Archive for the ‘theory’ Category

Retromania, Time Warps, Revivalism & Slovenia

January 15, 2013

Simon Reynolds’ Retromania – Pop Culture’s Addicition to its own Past gives a good overview of the intensified retromania of the last decades. He describes nostalgia’s integration in 1950’s pop culture, and the ‘memory boom’ of the 1990’s that made retro more … modern. You know, archive fever and cheap hard drives and all that.

Retromania focuses on a sort semiotic nostalgia. It’s about our relationship to content. We’re likely to accelerate and maximize this ‘content retromania’  as Reynolds suggests in an article. But there is also a material retromania that revolves around machines and formats. It’s obviously popular to use typewriters, Moogs and cassettes and delve into medium specifics. Gradually they are emulated, sampled and commodified into plugins and filters. Sometimes they even become specific signifiers, like the needle scratching across the vinyl record signifies interruption in sitcoms. Or an icon of a floppy disk means ‘save’.


From where I’m standing, it seems that retromania is moving away from content and towards the material. Songs are easy to find, records and machines are not. Reynolds writes plenty about collectors. I think that future collectors might have things like old firmware, ancient software versions, algorithms, or maybe a full multimedia set-up with Windows 95 and Netscape to browse like it’s 1997.

These things are usually described either as nostalgia or appropriation. Nostalgia is bad and appropriation is good, lulz. Nostalgia is non-intellectual and melancholic, appropriation is social and political. Oneothoprix Point Never is quoted in the book to have said that it’s about a desire to connect, not to relive things which I think illustrates this artificial separation quite well.

Reynolds doesn’t mention chipmusic in his book. But who can blame him? While techno, rock and punk emerged from extatic periods of the new, chipmusic was never really new and exciting. When the term chipmusic emerged around 1990, it referred to Amiga music that sounded like previous C64-music. 10 years later, was also looking back quite a lot.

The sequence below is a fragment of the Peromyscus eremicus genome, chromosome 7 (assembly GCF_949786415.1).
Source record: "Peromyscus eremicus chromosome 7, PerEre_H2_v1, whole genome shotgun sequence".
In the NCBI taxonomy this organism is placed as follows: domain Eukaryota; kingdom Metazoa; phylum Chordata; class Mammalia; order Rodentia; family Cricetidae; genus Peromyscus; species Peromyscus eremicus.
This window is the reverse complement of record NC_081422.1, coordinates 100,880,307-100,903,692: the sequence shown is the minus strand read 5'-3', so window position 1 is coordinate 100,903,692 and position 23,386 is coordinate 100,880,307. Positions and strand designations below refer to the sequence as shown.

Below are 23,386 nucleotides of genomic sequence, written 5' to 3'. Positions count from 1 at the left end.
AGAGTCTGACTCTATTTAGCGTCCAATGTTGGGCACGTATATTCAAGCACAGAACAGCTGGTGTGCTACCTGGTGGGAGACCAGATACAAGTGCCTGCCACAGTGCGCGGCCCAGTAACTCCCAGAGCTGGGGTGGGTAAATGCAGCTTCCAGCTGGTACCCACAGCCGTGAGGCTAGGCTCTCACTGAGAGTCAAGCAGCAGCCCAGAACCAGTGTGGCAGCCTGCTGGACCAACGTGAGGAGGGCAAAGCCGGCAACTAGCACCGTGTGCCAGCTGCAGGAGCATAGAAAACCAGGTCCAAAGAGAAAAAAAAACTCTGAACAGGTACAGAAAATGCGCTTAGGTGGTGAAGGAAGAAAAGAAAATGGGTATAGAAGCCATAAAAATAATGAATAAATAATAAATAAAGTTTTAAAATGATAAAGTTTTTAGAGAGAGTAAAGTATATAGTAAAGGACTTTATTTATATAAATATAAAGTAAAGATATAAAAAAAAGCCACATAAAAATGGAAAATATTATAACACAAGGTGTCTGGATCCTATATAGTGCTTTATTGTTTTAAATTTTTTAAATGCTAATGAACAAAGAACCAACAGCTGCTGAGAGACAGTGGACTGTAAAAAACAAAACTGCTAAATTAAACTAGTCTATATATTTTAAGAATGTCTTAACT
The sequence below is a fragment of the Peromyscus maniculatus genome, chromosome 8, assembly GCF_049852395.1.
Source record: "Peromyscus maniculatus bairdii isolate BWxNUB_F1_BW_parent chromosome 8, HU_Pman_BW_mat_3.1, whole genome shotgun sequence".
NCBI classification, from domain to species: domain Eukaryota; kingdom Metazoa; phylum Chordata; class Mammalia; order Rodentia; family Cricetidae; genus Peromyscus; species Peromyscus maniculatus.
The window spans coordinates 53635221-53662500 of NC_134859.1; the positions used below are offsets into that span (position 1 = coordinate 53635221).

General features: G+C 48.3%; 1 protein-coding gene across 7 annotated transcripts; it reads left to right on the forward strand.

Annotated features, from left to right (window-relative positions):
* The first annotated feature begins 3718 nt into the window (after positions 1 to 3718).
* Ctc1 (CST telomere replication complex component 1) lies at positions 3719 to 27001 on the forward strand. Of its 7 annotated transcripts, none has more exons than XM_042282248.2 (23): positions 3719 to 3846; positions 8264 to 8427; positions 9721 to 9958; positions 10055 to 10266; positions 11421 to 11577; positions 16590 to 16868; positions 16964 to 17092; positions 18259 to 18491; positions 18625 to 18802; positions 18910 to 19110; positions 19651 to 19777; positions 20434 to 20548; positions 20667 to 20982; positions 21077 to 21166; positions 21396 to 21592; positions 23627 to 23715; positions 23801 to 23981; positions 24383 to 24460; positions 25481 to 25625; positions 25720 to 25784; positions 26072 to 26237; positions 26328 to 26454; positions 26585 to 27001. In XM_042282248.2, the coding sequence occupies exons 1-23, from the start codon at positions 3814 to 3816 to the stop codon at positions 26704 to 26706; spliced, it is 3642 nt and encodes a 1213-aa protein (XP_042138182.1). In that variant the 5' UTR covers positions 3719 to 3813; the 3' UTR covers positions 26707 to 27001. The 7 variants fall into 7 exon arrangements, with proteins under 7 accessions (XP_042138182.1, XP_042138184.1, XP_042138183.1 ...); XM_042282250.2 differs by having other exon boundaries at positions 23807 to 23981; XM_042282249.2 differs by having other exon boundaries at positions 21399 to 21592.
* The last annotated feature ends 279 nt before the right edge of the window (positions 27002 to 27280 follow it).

ulan batorrrrr

So – chipmusic was always “retro”. From the start. That’s why it doesn’t really make sense to call it retro. To say that or the 1990s Amiga demoscene was retro, doesn’t really compute. Reynolds talks about two kinds of retromaniacs which I think capture the tension in the chip scene:

The revivalist dissident chooses an era and stays there. Some people still listen to the same chipmusic hits from the 1980s, and love it. It’s some sort of neo-conservatism, a rebellion against the new in mass culture, a freeze in the past. Lots of demoscene vibes here…

Time-warp cults focus on unsuccessful parts of an old era. Go back, and change the future. This reminds me of the 00’s chipscene mantra of “making something new with the old”. And it also makes me think about media archeology and all kinds of lo-fi practices in the context of Phine Artz. It’s not old (nostalgia) — it’s new and fresh! (appropriation). Retrofuturism, I suppose.

I think it’s two useful concepts. If I would have to choose one of these, I would choose revivalism. It feels more honest, somehow. For me it’s not about going back to a certain time/culture. It’s more about the machines. The sweet, smelly machines.

Anyway. We don’t have to choose sides. So nevermind that. We should probably look into stuff like hauntology and retrogardism instead. THE FUTURE IS THE SEEED OF THE PAST as the Slovenian IRWIN/NSK/Laibach said. Perhaps the difference between the past and the future is not so important after all..

Like Reynolds hints in the book – pop culture seems to go in cycles much like the economy. Growth through novelties. Unlimited progress. Forever young. Would’ve been great to read more about that in the book. About cycles rather than linear movements. Because that’s what really makes retromania interesting. If capitalism is going down the drain, so is pop culture.

Realtime Text /2/ Interview with BBS-artist

December 5, 2012